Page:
Yeast Ivy1p Is a Putative I-BAR-domain Protein with pH-sensitive Filament Forming Ability <i>in vitro</i>

Access this Article

Author(s)

    • Itoh Yuzuru Itoh Yuzuru
    • Laboratory of Membrane and Cytoskeleton Dynamics, Institute of Molecular and Cellular Biosciences, The University of Tokyo
    • Kida Kazuki Kida Kazuki
    • Laboratory of Molecular Medicine and Cell Biology, Graduate School of Biosciences, Nara Institute of Science and Technology
    • Hanawa-Suetsugu Kyoko Hanawa-Suetsugu Kyoko
    • Laboratory of Membrane and Cytoskeleton Dynamics, Institute of Molecular and Cellular Biosciences, The University of Tokyo|Laboratory of Molecular Medicine and Cell Biology, Graduate School of Biosciences, Nara Institute of Science and Technology
    • Suetsugu Shiro Suetsugu Shiro
    • Laboratory of Membrane and Cytoskeleton Dynamics, Institute of Molecular and Cellular Biosciences, The University of Tokyo|Laboratory of Molecular Medicine and Cell Biology, Graduate School of Biosciences, Nara Institute of Science and Technology

Abstract

Bin-Amphiphysin-Rvs161/167 (BAR) domains mold lipid bilayer membranes into tubules, by forming a spiral polymer on the membrane. Most BAR domains are thought to be involved in forming membrane invaginations through their concave membrane binding surfaces, whereas some members have convex membrane binding surfaces, and thereby mold membranes into protrusions. The BAR domains with a convex surface form a subtype called the inverse BAR (I-BAR) domain or IRSp53-MIM-homology domain (IMD). Although the mammalian I-BAR domains have been studied, those from other organisms remain elusive. Here, we found putative I-BAR domains in Fungi and animal-like unicellular organisms. The fungal protein containing the putative I-BAR-domain is known as Ivy1p in yeast, and is reportedly localized in the vacuole. The phylogenetic analysis of the I-BAR domains revealed that the fungal I-BAR-domain containing proteins comprise a distinct group from those containing IRSp53 or MIM. Importantly, Ivy1p formed a polymer with a diameter of approximately 20 nm <i>in vitro</i>, without a lipid membrane. The filaments were formed at neutral pH, but disassembled when pH was reverted to basic. Moreover, Ivy1p and the I-BAR domain expressed in mammalian HeLa cells was localized at a vacuole-like structure as filaments as revealed by super-resolved microscopy. These data indicate the pH-sensitive polymer forming ability and the functional conservation of Ivy1p in eukaryotic cells.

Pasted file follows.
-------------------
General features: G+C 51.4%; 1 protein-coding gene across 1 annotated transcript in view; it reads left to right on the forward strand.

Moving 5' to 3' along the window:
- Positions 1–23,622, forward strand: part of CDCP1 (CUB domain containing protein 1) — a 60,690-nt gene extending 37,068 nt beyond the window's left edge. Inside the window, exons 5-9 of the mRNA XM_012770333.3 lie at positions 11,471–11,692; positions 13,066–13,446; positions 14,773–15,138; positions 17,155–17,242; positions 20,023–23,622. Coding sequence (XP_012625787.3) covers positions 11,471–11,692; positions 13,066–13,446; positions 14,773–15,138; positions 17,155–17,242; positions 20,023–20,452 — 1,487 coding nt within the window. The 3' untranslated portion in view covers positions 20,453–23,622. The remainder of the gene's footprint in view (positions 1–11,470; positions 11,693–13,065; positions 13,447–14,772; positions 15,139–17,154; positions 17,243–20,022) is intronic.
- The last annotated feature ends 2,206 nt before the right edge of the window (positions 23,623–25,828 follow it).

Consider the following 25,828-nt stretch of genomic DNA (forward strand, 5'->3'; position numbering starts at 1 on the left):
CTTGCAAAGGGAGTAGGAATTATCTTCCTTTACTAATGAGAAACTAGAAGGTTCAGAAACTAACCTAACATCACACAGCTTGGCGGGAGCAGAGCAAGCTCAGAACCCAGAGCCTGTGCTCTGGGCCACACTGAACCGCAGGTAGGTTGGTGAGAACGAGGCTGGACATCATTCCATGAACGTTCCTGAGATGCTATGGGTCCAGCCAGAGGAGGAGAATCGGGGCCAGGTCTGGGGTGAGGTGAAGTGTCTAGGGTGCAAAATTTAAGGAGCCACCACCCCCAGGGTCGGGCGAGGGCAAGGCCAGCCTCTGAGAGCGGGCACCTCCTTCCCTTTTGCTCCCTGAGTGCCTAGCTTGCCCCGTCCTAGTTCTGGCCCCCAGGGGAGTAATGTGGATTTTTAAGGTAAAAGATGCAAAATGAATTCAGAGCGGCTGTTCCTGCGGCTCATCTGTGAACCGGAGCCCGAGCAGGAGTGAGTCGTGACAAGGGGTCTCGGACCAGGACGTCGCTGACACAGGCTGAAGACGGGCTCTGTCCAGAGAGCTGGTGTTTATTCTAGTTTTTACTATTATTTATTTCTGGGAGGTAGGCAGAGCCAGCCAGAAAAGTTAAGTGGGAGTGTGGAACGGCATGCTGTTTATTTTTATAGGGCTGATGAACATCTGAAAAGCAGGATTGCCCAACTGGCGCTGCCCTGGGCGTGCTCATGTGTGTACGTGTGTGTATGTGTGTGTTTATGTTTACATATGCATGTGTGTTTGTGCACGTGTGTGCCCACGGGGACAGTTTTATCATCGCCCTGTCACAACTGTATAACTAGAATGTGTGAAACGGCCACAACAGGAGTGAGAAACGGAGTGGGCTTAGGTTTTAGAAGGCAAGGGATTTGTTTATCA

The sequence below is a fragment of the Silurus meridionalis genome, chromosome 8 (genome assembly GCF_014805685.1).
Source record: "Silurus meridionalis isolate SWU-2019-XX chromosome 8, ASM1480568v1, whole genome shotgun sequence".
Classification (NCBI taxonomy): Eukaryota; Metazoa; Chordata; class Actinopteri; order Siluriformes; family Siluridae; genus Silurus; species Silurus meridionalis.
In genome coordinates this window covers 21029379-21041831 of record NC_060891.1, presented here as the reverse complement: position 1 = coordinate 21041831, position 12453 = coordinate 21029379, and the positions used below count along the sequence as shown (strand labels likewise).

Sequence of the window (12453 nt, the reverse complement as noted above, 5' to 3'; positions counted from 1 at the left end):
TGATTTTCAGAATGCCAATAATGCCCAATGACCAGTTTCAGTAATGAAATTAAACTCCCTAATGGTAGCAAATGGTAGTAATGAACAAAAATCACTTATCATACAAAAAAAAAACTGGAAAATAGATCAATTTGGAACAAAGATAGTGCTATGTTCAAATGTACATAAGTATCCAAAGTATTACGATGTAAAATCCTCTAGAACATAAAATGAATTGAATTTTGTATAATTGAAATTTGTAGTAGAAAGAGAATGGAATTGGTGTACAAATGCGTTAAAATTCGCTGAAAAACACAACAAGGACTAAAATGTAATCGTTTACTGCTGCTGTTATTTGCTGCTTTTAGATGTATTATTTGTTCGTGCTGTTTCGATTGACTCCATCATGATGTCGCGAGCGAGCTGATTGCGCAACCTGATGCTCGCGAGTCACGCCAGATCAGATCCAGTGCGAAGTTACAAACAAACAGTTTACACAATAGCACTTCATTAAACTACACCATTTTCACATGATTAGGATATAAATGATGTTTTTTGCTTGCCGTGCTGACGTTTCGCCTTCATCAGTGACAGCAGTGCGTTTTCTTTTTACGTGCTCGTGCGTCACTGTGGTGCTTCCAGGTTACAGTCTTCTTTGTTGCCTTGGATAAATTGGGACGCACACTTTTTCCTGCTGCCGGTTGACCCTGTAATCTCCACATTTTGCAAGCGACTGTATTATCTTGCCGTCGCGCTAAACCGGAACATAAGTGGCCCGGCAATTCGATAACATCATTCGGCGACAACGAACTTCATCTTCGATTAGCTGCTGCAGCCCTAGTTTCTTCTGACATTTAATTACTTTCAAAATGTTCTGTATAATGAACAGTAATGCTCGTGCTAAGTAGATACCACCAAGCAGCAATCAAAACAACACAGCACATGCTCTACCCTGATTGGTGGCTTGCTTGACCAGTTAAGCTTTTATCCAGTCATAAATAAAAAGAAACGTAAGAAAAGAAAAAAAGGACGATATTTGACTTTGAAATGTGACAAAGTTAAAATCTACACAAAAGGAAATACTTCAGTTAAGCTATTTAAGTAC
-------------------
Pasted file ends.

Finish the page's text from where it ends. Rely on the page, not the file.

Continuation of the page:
Journal

  • Cell Structure and Function

    Cell Structure and Function 41(1), 1-11, 2016

    Japan Society for Cell Biology

Codes

  • NII Article ID (NAID)
    130005126757
  • NII NACSIS-CAT ID (NCID)
    AA0060007X
  • Text Lang
    ENG
  • ISSN
    0386-7196
  • NDL Article ID
    028100135
  • NDL Call No.
    Z53-V38
  • Data Source
    NDL  J-STAGE 
Page Top